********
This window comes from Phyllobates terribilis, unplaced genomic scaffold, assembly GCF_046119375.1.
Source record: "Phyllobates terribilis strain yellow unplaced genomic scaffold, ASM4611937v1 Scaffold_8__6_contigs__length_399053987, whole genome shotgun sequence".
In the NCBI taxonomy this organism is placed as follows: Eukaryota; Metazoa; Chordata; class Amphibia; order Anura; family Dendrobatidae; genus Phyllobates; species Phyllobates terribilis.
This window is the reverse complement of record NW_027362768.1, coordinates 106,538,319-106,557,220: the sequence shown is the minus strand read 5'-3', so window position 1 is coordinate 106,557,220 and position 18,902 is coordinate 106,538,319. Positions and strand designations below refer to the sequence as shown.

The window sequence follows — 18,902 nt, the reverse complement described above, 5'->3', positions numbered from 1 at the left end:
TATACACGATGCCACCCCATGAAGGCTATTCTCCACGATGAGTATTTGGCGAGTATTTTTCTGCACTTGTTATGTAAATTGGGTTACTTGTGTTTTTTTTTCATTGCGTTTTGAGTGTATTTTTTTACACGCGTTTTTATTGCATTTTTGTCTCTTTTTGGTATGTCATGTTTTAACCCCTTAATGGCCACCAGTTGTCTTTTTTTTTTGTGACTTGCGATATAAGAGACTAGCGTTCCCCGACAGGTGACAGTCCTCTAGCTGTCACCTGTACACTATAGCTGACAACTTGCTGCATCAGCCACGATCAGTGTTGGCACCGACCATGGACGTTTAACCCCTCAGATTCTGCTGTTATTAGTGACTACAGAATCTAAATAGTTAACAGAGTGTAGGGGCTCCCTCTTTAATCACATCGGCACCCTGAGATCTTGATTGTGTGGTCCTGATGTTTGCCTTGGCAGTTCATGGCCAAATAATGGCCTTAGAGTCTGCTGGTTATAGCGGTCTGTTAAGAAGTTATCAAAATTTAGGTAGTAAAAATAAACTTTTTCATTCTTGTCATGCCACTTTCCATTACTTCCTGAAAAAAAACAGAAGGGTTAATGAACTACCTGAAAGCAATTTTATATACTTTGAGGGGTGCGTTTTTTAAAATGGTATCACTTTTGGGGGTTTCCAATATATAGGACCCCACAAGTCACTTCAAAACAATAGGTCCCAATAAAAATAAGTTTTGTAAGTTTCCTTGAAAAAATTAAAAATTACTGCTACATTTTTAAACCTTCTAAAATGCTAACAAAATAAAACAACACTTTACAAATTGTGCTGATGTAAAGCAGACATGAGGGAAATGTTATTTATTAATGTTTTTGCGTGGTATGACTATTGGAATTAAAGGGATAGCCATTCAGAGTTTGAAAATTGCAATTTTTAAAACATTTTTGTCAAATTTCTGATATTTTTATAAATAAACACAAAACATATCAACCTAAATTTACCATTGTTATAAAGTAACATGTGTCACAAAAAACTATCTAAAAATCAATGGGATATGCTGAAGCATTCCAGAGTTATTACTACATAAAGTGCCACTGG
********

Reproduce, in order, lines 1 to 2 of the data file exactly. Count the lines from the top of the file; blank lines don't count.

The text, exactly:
This window comes from Phyllobates terribilis, unplaced genomic scaffold, assembly GCF_046119375.1.
Source record: "Phyllobates terribilis strain yellow unplaced genomic scaffold, ASM4611937v1 Scaffold_8__6_contigs__length_399053987, whole genome shotgun sequence".